Measures to secure a patent for the above havebeen taken by James Campbell, of Ma-con, Ga. Carpenters and cabinet-makers will appreciate the advantages of this machine, which performs its work with great rapidity and correctness. It is intended to cut cross and other grooves in wood by employing an S-shaped cutter in combination with two cir cular saws, these three tools being fixed on a horizontal revolving mandrel, which can be adjusted to suit whatever depth it may be re quisite to cut the groove. The saws make the incisions and the cutter completes the re cess by removing the wood, and makes the groove square, perfectly smooth and true. The operation of grooving at different angles and widths is facilitated by indices marked on the sliding carriage, which moves transversely, and therefore teeds the stuff in that direction, but is susceptible ot alterations for feeding at any angle.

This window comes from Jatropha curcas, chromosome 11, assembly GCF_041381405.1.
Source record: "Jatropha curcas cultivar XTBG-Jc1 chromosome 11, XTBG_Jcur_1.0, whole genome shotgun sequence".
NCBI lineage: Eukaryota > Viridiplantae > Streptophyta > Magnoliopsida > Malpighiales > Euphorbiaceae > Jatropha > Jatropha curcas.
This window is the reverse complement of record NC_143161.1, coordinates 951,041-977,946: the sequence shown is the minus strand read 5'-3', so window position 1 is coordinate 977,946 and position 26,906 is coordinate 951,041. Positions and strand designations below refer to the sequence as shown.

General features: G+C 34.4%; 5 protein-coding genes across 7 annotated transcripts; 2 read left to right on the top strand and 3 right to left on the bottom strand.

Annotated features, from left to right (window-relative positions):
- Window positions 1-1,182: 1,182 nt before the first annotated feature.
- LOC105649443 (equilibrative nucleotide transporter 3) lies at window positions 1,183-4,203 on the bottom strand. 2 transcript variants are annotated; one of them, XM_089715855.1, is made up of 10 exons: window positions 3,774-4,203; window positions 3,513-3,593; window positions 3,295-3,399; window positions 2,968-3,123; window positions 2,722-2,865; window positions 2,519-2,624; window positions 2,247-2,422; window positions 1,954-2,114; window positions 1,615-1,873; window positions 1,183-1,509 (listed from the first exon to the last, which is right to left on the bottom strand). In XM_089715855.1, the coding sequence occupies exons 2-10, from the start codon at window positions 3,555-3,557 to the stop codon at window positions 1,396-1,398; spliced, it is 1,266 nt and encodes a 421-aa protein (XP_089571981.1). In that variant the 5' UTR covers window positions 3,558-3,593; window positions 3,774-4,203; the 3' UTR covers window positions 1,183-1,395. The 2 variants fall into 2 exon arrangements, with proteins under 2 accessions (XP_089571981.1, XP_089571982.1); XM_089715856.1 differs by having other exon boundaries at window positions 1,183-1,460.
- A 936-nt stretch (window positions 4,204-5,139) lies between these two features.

This article was originally published with the title "Groove Cutting Machine" in Scientific American 8, 28, 218 (March 1853)